Third down haunts Chiefs in loss

KANSAS CITY, Mo. – The first words from Kansas City Chiefs coach Andy Reid Monday cut straight to a key reason for his team’s 19-17 loss to the Tampa Bay Buccaneers at Arrowhead Stadium.

Kansas City Chiefs coach Andy Reid addresses the media during this weekly Monday press conference at the team's training complex in Kansas City, Mo., Oct. 24, 2016. (Photo by Matt Derrick,
Kansas City Chiefs coach Andy Reid addresses the media during this weekly Monday press conference at the team’s training complex in Kansas City, Mo., Oct. 24, 2016. (Photo by Matt Derrick,

“The obvious is we need to do better job of staying on the field offensively and getting off the field defensively,” Reid said. “Third downs – it comes down to how you execute on third downs.”

Third down proved devastating to the Chiefs Sunday. The team’s offensive statistics actual look good on paper – 4 of 8 converting third downs into first downs – but the defense surrendered a conversion on 11 of 16 tries for the Buccaneers. That allowed the Bucs to control the clock for more than 35 minutes and dictate the game’s pace and direction all afternoon.

“Time of possession was just completely skewed there, almost 11 minutes there of difference,” Reid explained.

The Buccaneers did not use much trickery or deception to victimize the Chiefs on third down. Tampa Bay faced 16 third downs in the game, and quarterback Jameis Winston dropped back to pass on each of the first 15.

Winston completed 12 of 14 passes for 133 yards and a touchdown on third down, good for a passer rating of 136.9. He scrambled 24 yards on another third down.

The Bucs called a single run play on third down, a 3-yard run by Doug Martin on the team’s final possession designed to keep the clock moving with the Chiefs unable to stop the clock.

Linebacker Justin Houston blamed the team’s inability to generate a pass rush on third down for the defensive breakdown.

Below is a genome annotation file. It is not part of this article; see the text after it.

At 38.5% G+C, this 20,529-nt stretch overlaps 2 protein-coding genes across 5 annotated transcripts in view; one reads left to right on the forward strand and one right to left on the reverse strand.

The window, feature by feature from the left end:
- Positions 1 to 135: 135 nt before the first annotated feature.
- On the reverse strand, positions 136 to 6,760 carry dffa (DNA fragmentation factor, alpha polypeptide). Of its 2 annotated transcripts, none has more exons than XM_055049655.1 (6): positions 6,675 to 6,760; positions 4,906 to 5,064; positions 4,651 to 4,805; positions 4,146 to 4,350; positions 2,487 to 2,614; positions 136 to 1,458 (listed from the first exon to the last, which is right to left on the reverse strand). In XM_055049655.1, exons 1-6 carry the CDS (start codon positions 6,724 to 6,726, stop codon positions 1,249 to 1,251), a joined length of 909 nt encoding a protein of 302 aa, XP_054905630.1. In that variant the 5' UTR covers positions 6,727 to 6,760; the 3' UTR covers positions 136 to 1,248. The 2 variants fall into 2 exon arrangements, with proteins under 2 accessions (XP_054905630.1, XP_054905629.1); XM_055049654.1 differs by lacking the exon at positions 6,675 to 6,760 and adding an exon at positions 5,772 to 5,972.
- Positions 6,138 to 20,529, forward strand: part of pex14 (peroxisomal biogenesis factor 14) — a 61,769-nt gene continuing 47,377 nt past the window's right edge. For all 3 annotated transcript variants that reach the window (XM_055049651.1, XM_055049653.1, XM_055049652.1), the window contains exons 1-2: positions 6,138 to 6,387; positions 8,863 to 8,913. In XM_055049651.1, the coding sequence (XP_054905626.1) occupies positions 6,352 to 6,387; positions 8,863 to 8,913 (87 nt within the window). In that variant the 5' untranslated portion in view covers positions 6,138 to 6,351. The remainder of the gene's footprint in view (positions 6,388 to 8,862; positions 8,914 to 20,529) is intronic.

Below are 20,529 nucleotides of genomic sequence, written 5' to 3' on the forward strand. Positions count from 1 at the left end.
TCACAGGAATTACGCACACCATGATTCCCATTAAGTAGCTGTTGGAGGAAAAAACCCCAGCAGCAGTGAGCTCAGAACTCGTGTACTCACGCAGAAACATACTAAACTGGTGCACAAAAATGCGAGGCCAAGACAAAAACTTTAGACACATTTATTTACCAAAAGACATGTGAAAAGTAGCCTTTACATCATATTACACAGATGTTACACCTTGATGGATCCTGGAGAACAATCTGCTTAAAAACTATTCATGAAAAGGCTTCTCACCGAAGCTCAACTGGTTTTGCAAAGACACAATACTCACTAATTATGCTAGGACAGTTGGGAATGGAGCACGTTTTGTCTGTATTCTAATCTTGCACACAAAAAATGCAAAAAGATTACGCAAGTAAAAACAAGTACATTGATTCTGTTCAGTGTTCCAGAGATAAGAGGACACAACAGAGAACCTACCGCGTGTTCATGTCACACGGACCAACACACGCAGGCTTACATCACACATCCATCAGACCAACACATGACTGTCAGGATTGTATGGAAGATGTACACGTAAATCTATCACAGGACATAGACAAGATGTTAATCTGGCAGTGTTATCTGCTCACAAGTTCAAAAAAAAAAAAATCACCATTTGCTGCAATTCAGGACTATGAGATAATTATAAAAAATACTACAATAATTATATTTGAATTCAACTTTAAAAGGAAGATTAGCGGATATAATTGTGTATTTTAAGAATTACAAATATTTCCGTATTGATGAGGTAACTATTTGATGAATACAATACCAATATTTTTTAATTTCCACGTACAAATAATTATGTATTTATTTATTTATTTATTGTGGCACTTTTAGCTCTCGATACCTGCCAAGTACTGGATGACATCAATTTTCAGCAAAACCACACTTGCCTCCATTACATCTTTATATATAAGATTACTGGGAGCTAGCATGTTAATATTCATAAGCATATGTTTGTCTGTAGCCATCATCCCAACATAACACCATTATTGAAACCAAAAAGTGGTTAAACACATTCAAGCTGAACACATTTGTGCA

“We didn’t do a good job rushing the quarterback,” Houston said. “He had plenty of time in the pocket. We didn’t get in the pocket at all, no penetration. We have to do better.”

Injuries certainly played a role Sunday for the Chiefs. Cornerback Marcus Peters, tied for the NFL lead with five interceptions, did not play due to a hip pointer sustained last week against Carolina. Linebacker Dee Ford, tied for the NFL lead with 10 sacks, left the game at halftime with a hamstring injury.

The blame for third-down failures doesn’t rest entirely on the defense. The Chiefs converted just one offensive third down in the first half. Running back Spencer Ware took a direct snap from the Wildcat formation on third-and-1 for a 15-yard gain just ahead of the two-minute warning. That setup a touchdown scramble by quarterback Alex Smith giving the Chiefs the halftime lead.

But whereas the Buccaneers continually converted third downs, the Chiefs missed several key opportunities to capitalize on scoring chances.

Midway through the third quarter on third-and-7, quarterback Alex Smith missed on a deep pass to wide receiver Chris Conley. The Chiefs eschewed a 54-yard field goal try on a cold, blustery day for a punt.

“We’ve got to be better,” Smith said afterwards. “Those are what you’re trying to get, third-and-1, third-and-2, those are as good as it gets and you’ve got to find a way to move the chains.”

The Chiefs did convert three third downs on a late touchdown drive, but it proved too little too late.

The loss to Tampa Bay stings but doesn’t significantly diminish Kansas City’s opportunity for the postseason. The Chiefs head to Denver Sunday for a primetime showdown. A win over the Broncos gives the Chiefs a perfect 3-0 record in the AFC West and poised to complete for the second seed in the conference.

But fixing what ails the Chiefs on third-down poses a more pressing challenge. Reid said his team played hard, but did not make key plays at the right time.

“It was the actual execution,” Reid said. “That’s my responsibility to make sure that’s right as a head football coach that we get that part done.”

The Chiefs now have a week to find answers ahead of the critical showdown in Denver on Sunday night.

“We’re going to get the mistakes correct,” he said.


Matt Derrick is the lead beat writer for and the Topeka Capital-Journal. Use the contact page to reach him or find him on Twitter: @MattDerrick.